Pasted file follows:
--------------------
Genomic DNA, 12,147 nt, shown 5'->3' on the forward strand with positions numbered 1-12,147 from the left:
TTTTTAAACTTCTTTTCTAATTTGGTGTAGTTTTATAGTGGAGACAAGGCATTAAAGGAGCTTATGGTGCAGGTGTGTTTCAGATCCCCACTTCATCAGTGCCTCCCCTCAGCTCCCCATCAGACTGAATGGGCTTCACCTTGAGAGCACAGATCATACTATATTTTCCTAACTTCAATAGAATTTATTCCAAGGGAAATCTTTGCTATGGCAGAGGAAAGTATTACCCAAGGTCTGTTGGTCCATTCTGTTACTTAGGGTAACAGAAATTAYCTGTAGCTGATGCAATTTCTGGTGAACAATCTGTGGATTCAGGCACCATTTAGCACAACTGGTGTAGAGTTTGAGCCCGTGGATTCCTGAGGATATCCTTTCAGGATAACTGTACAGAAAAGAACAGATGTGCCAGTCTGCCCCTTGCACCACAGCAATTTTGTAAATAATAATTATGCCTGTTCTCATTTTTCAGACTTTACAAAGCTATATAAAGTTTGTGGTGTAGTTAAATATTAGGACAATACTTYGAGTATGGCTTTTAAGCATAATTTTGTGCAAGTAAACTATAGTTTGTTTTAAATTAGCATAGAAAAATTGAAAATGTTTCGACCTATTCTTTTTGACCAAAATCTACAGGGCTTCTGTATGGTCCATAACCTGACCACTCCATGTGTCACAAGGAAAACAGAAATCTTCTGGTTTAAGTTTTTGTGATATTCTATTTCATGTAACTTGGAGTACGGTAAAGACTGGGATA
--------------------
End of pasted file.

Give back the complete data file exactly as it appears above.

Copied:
Genomic DNA, 12,147 nt, shown 5'->3' on the forward strand with positions numbered 1-12,147 from the left:
TTTTTAAACTTCTTTTCTAATTTGGTGTAGTTTTATAGTGGAGACAAGGCATTAAAGGAGCTTATGGTGCAGGTGTGTTTCAGATCCCCACTTCATCAGTGCCTCCCCTCAGCTCCCCATCAGACTGAATGGGCTTCACCTTGAGAGCACAGATCATACTATATTTTCCTAACTTCAATAGAATTTATTCCAAGGGAAATCTTTGCTATGGCAGAGGAAAGTATTACCCAAGGTCTGTTGGTCCATTCTGTTACTTAGGGTAACAGAAATTAYCTGTAGCTGATGCAATTTCTGGTGAACAATCTGTGGATTCAGGCACCATTTAGCACAACTGGTGTAGAGTTTGAGCCCGTGGATTCCTGAGGATATCCTTTCAGGATAACTGTACAGAAAAGAACAGATGTGCCAGTCTGCCCCTTGCACCACAGCAATTTTGTAAATAATAATTATGCCTGTTCTCATTTTTCAGACTTTACAAAGCTATATAAAGTTTGTGGTGTAGTTAAATATTAGGACAATACTTYGAGTATGGCTTTTAAGCATAATTTTGTGCAAGTAAACTATAGTTTGTTTTAAATTAGCATAGAAAAATTGAAAATGTTTCGACCTATTCTTTTTGACCAAAATCTACAGGGCTTCTGTATGGTCCATAACCTGACCACTCCATGTGTCACAAGGAAAACAGAAATCTTCTGGTTTAAGTTTTTGTGATATTCTATTTCATGTAACTTGGAGTACGGTAAAGACTGGGATA